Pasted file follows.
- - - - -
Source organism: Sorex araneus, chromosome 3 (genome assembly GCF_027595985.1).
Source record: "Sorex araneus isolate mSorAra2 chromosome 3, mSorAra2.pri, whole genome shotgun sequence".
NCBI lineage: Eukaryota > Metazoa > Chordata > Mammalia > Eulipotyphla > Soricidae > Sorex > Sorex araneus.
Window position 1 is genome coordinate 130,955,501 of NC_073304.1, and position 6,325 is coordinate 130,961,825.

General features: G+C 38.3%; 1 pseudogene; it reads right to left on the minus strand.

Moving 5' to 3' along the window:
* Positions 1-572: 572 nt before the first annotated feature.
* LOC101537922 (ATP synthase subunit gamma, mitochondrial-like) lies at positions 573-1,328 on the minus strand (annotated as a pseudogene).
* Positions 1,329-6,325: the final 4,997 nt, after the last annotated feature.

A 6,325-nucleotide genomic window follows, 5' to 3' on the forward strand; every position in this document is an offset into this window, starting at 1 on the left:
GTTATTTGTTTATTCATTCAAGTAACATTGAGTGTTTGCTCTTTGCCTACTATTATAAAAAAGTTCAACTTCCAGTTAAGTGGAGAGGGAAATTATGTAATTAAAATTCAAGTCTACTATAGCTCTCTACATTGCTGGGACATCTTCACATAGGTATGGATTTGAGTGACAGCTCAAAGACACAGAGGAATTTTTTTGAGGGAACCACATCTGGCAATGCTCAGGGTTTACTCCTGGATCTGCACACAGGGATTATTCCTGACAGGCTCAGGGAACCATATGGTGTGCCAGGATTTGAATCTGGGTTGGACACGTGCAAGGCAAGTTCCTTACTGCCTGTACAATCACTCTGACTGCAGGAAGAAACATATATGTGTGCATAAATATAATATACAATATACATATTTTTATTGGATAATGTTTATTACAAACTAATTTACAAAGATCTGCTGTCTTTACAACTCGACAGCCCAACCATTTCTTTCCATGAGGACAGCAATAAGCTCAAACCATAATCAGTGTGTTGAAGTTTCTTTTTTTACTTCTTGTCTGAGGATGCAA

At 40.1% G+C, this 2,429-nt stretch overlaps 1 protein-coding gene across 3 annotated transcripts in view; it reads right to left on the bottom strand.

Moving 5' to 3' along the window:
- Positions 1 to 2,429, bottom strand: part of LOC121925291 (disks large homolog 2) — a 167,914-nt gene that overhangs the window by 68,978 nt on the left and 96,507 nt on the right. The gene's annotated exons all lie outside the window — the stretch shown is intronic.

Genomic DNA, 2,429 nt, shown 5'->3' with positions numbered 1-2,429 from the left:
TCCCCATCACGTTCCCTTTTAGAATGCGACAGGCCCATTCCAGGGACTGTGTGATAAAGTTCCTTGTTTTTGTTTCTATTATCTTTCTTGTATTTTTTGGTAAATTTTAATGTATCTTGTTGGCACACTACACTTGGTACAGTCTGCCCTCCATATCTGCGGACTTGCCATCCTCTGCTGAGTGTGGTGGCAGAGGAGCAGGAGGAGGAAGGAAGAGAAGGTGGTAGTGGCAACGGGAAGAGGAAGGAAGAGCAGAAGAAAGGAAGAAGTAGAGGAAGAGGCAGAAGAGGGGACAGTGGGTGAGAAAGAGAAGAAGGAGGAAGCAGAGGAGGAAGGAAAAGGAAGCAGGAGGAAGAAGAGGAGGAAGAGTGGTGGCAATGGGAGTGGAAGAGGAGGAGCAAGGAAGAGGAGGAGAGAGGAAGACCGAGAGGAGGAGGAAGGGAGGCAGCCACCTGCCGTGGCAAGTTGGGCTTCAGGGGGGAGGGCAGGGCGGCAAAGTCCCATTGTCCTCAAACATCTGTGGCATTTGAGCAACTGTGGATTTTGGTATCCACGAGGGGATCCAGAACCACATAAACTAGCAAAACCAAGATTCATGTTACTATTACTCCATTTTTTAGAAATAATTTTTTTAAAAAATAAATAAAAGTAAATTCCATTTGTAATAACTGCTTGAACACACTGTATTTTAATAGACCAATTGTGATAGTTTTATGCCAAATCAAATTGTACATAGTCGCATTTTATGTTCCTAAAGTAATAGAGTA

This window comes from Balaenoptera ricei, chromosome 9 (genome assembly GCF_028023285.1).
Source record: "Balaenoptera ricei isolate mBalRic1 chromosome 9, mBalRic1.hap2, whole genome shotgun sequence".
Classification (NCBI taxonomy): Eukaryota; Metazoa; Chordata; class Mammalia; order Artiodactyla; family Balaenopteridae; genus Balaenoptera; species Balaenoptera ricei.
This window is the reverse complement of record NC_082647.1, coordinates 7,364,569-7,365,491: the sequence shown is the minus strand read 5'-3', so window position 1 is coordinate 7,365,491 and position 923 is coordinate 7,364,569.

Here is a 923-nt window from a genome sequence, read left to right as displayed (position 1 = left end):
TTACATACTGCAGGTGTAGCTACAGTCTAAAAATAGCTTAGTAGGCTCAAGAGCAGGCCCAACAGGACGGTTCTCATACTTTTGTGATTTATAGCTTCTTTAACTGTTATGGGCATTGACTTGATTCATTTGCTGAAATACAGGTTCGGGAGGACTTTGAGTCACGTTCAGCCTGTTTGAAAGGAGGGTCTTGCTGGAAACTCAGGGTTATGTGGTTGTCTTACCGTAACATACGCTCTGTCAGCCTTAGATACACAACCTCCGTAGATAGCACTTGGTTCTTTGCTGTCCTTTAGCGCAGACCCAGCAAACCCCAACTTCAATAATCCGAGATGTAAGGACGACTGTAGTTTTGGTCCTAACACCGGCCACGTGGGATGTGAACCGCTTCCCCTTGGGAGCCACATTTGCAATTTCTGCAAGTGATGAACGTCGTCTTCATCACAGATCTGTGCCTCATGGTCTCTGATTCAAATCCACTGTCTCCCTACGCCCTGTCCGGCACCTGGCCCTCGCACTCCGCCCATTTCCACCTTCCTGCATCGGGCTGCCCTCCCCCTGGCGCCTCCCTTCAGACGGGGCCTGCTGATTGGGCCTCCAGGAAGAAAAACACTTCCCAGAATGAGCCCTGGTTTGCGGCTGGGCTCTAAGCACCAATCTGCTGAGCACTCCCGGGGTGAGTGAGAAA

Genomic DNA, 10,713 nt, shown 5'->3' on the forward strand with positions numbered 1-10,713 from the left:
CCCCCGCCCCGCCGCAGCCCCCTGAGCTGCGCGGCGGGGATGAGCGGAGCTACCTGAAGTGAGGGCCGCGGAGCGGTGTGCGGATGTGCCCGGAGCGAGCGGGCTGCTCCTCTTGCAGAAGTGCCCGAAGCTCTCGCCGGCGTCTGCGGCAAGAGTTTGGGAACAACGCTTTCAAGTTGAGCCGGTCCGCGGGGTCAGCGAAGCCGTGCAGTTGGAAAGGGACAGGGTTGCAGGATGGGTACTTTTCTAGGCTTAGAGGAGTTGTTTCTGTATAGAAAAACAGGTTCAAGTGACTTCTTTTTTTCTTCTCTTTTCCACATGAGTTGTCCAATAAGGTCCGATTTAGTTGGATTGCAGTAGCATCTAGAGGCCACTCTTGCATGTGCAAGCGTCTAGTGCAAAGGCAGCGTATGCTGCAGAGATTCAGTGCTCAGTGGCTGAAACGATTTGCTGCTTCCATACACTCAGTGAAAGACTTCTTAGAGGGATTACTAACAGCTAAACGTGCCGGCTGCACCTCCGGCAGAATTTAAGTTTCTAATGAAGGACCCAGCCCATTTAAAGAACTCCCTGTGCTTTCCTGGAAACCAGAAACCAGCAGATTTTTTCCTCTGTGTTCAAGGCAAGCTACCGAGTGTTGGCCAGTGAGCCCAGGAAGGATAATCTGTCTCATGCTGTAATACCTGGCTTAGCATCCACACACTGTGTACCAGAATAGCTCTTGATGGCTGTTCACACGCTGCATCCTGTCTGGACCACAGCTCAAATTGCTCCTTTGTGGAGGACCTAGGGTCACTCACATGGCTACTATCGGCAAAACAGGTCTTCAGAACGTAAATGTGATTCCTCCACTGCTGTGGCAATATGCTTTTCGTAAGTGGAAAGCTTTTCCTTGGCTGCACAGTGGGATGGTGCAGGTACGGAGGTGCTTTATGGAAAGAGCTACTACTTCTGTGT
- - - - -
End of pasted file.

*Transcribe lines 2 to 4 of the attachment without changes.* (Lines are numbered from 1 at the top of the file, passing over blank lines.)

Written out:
Source record: "Sorex araneus isolate mSorAra2 chromosome 3, mSorAra2.pri, whole genome shotgun sequence".
NCBI lineage: Eukaryota > Metazoa > Chordata > Mammalia > Eulipotyphla > Soricidae > Sorex > Sorex araneus.
Window position 1 is genome coordinate 130,955,501 of NC_073304.1, and position 6,325 is coordinate 130,961,825.